Walk the halls of most high schools and you’ll find teens gambling before, during and after school. It is estimated that 4-6% of all adolescents are pathological gamblers and even more gamble occasionally. Whether it is playing craps, cards, football pools, sports betting, lottery, dice or pool, it all begins as harmless fun. But what may surprise you is that teens are more susceptible to gambling than adults. This is due to their impulsivity, peer pressure influences, emerging egos, desire to win, lack of understanding the consequences of gambling and feelings of invincibility.

Gambling has gone mainstream in American culture and has desensitized our kids to the problem of addiction and financial ruin that pathological gambling bring. From an early age, kids learn that winning is what counts. During adolescence, that competitive spirit coupled with fragile identity, ego formation and little fear of the consequences of behavior can lead to risk-taking behavior. Gambling represents quick money, a quick fix and a way to be “in” with those who see no harm in such activities. Every “win” reinforces the activity. For those at risk for addiction, “harmless fun” ends in bondage.

Usually those who become addicted are intelligent, risk-takers, perfectionists, impulsive, high energy, good students and possibly involved in drugs and alcohol. Parents are often unaware of the problem because these teens appear to have their act together. But the signs of a gambling problem are identifiable. They are: 1) Preoccupation with gambling. 2) More money is needed to achieve the excitement of gambling. 3) Efforts to stop, cut back or control gambling are unsuccessful. 4) Gambling is used to escape and avoid life problems. 5) Gambling continues even though money is lost. 6) The extent of the problem is denied and lied about to others. 6) Financing the habit may involve illegal activities. 7) Relationships, jobs, educational or career opportunities are lost because of gambling. 8) Desperation leads to asking for money.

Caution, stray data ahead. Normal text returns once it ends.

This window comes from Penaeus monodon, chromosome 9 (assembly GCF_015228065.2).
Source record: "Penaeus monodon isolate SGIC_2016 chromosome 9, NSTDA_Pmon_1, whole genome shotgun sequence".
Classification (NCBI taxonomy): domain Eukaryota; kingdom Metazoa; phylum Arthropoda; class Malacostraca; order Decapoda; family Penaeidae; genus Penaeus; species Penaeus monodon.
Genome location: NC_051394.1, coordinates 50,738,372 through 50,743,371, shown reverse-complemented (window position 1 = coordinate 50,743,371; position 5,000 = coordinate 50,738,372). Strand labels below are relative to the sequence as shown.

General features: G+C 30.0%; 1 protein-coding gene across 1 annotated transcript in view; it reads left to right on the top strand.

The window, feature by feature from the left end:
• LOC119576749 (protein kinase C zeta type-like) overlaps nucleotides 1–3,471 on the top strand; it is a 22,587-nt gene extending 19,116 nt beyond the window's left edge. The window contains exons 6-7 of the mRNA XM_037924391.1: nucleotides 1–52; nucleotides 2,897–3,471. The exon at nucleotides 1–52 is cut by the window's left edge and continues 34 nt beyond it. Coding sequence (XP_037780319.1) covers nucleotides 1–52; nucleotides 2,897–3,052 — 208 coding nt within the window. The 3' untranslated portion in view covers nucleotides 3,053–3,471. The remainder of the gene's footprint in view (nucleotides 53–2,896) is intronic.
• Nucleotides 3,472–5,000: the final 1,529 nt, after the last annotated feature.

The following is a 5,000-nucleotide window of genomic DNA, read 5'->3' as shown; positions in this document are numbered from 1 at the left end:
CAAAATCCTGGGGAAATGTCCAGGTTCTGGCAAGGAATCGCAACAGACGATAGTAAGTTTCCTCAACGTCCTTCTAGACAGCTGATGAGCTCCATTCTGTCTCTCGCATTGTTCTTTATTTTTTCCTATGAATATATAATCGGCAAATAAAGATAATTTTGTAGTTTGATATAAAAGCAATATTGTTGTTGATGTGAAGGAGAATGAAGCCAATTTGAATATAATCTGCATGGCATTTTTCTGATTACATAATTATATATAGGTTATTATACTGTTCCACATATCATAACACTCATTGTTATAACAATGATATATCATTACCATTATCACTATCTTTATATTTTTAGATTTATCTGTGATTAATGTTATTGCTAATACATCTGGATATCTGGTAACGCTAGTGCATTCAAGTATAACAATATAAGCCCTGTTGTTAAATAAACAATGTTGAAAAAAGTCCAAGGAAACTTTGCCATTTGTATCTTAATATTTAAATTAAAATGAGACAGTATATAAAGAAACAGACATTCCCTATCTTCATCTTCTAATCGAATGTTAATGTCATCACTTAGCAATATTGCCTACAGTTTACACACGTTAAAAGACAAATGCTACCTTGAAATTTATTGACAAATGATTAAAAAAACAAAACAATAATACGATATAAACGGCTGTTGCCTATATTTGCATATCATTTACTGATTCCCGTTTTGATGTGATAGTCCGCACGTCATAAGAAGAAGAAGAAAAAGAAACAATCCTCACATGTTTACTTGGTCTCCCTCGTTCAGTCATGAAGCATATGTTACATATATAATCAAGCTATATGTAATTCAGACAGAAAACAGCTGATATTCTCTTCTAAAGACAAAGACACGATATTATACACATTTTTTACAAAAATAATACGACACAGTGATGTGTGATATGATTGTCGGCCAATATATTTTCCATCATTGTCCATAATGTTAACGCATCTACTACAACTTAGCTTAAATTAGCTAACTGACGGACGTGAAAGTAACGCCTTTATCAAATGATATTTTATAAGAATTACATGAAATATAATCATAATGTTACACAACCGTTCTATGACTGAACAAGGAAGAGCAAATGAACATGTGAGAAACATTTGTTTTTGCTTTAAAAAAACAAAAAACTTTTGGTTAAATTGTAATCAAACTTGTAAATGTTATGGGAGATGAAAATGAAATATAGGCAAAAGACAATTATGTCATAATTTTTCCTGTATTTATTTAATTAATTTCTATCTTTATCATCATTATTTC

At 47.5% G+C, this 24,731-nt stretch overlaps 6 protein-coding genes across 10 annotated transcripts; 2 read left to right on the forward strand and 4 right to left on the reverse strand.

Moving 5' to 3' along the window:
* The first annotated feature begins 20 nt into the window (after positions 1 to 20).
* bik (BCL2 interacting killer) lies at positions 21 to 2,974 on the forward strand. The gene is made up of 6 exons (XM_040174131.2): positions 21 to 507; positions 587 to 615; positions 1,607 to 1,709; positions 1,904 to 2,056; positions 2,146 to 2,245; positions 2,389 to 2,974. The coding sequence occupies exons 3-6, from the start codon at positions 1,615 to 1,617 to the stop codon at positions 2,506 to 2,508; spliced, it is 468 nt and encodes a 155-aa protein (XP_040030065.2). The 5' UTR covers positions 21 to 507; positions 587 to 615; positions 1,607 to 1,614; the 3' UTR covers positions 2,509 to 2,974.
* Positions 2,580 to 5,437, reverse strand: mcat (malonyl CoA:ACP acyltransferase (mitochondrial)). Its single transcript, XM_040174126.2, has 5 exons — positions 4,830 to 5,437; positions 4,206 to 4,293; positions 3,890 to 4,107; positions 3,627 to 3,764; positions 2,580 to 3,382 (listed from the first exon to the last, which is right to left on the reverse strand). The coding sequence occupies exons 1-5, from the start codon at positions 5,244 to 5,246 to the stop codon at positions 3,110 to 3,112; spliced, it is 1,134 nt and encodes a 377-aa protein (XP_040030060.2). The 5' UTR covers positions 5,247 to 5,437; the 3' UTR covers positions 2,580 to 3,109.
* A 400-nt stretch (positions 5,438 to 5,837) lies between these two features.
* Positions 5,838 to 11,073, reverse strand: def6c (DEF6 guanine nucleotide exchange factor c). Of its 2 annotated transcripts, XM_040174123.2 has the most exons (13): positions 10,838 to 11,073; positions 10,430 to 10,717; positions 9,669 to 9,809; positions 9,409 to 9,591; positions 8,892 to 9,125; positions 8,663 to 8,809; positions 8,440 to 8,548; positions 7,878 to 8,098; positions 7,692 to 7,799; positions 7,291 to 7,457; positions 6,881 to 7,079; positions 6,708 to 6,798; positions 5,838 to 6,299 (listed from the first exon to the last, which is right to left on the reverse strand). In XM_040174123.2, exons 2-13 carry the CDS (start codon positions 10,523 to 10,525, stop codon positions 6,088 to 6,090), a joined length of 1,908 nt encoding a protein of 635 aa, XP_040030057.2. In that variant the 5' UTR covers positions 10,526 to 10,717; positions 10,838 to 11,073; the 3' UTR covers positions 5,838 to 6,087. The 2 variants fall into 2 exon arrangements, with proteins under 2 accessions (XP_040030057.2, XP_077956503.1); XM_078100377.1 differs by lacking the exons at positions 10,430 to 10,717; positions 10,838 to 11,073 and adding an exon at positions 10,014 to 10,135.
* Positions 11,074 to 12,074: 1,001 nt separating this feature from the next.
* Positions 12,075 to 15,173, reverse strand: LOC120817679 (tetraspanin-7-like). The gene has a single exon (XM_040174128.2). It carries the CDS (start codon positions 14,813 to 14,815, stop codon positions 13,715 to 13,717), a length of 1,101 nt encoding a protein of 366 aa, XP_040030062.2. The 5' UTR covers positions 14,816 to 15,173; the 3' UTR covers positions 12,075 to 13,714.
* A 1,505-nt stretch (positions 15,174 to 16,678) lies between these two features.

Ultimately, the spiritual state of the teen must be addressed as he/she realizes that indulging in impulsive acts always has consequences and “luck” is not a biblical concept. Our lives are purposeful, planned and directed by God. Surrender is the key. As we surrender to His higher purposes and take responsibility for our behavior, He guides and directs our lives. Psalm 37:23 reminds us that chance isn’t a part of the Christian life, “The steps of a good man are ordered by the Lord, And He delights in His way.”

There are no quick fixes or short cuts to the refining God wants to do when forming our character and development. When we realize that only the things of God can satisfy the deep yearnings of the heart, we are less inclined to turn to other things that promise success but don’t deliver. Taking a chance with God is no gamble at all. There are no losers in God’s family. In other words, life with God is a win-win! And that’s a truth you can count on!